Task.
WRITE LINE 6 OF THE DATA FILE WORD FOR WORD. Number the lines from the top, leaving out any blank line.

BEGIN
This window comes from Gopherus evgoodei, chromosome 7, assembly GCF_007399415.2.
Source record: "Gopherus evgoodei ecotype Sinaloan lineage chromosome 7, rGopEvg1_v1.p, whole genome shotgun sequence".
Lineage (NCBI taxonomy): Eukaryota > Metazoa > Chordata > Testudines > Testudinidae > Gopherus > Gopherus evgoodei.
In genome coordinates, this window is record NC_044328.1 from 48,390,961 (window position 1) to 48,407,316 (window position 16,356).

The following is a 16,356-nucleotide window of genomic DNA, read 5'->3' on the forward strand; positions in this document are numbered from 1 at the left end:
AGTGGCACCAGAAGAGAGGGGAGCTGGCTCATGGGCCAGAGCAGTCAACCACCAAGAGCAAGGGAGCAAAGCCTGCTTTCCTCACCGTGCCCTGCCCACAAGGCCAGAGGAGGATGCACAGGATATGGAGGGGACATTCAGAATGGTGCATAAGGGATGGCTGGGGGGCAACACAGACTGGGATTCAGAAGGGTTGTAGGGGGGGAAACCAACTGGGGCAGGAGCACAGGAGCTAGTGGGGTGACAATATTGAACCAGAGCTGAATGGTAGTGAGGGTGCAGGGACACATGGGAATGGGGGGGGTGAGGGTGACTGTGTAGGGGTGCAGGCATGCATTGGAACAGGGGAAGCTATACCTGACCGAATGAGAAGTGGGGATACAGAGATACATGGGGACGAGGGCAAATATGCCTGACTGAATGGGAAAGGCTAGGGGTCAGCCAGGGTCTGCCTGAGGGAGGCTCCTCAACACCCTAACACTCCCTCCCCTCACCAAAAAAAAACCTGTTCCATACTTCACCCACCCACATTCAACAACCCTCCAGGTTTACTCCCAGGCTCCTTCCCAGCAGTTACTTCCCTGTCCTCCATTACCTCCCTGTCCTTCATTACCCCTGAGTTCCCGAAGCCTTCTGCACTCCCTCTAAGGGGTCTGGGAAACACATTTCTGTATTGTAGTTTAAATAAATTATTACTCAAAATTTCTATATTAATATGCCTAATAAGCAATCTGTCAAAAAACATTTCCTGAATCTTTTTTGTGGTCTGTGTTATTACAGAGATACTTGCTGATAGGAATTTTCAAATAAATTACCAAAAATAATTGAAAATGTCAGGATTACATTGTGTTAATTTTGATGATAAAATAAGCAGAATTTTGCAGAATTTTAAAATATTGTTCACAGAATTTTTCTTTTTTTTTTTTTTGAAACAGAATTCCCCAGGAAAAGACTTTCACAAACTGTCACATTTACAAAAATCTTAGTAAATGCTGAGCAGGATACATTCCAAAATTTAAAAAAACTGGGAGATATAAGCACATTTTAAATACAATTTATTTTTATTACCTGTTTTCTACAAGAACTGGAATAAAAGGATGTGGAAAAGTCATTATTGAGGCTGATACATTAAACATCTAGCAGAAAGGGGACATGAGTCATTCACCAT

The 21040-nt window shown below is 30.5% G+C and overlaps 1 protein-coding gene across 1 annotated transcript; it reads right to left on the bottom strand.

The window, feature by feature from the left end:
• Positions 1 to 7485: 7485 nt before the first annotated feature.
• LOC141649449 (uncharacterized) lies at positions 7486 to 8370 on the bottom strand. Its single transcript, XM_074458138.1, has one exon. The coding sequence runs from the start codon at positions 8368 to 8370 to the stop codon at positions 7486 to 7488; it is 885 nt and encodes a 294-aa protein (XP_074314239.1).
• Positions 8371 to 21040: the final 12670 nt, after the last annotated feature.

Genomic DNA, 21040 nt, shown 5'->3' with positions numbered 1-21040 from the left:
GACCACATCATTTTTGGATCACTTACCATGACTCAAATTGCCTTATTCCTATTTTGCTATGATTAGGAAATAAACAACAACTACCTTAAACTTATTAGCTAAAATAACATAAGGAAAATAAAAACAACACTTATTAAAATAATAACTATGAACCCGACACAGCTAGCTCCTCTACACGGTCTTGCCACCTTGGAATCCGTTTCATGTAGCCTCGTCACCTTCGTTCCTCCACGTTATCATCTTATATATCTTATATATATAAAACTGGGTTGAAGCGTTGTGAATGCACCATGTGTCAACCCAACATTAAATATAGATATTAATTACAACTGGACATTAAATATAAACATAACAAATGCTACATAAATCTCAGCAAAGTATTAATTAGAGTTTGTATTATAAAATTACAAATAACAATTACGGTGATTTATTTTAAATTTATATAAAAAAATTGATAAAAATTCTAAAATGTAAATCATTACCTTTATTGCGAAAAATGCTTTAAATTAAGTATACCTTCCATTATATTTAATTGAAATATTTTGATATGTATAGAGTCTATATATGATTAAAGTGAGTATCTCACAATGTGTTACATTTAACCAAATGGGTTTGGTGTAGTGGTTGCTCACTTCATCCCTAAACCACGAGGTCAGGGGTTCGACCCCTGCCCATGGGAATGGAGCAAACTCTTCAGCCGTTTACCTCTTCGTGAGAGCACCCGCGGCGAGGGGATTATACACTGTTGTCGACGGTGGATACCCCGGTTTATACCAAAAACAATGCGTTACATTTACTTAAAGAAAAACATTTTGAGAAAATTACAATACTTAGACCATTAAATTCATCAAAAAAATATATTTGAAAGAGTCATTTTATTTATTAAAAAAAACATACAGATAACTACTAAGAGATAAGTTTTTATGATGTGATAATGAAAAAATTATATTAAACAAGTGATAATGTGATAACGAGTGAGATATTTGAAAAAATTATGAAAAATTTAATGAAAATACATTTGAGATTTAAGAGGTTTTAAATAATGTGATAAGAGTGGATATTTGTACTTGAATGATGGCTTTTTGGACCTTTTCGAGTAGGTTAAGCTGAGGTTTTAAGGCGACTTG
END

AGTGGCACCAGAAGAGAGGGGAGCTGGCTCATGGGCCAGAGCAGTCAACCACCAAGAGCAAGGGAGCAAAGCCTGCTTTCCTCACCGTGCCCTGCCCACAAGGCCAGAGGAGGATGCACAGGATATGGAGGGGACATTCAGAATGGTGCATAAGGGATGGCTGGGGGGCAACACAGACTGGGATTCAGAAGGGTTGTAGGGGGGGAAACCAACTGGGGCAGGAGCACAGGAGCTAGTGGGGTGACAATATTGAACCAGAGCTGAATGGTAGTGAGGGTGCAGGGACACATGGGAATGGGGGGGGTGAGGGTGACTGTGTAGGGGTGCAGGCATGCATTGGAACAGGGGAAGCTATACCTGACCGAATGAGAAGTGGGGATACAGAGATACATGGGGACGAGGGCAAATATGCCTGACTGAATGGGAAAGGCTAGGGGTCAGCCAGGGTCTGCCTGAGGGAGGCTCCTCAACACCCTAACACTCCCTCCCCTCACCAAAAAAAAACCTGTTCCATACTTCACCCACCCACATTCAACAACCCTCCAGGTTTACTCCCAGGCTCCTTCCCAGCAGTTACTTCCCTGTCCTCCATTACCTCCCTGTCCTTCATTACCCCTGAGTTCCCGAAGCCTTCTGCACTCCCTCTAAGGGGTCTGGGAAACACATTTCTGTATTGTAGTTTAAATAAATTATTACTCAAAATTTCTATATTAATATGCCTAATAAGCAATCTGTCAAAAAACATTTCCTGAATCTTTTTTGTGGTCTGTGTTATTACAGAGATACTTGCTGATAGGAATTTTCAAATAAATTACCAAAAATAATTGAAAATGTCAGGATTACATTGTGTTAATTTTGATGATAAAATAAGCAGAATTTTGCAGAATTTTAAAATATTGTTCACAGAATTTTTCTTTTTTTTTTTTTTGAAACAGAATTCCCCAGGAAAAGACTTTCACAAACTGTCACATTTACAAAAATCTTAGTAAATGCTGAGCAGGATACATTCCAAAATTTAAAAAAACTGGGAGATATAAGCACATTTTAAATACAATTTATTTTTATTACCTGTTTTCTACAAGAACTGGAATAAAAGGATGTGGAAAAGTCATTATTGAGGCTGATACATTAAACATCTAGCAGAAAGGGGACATGAGTCATTCACCAT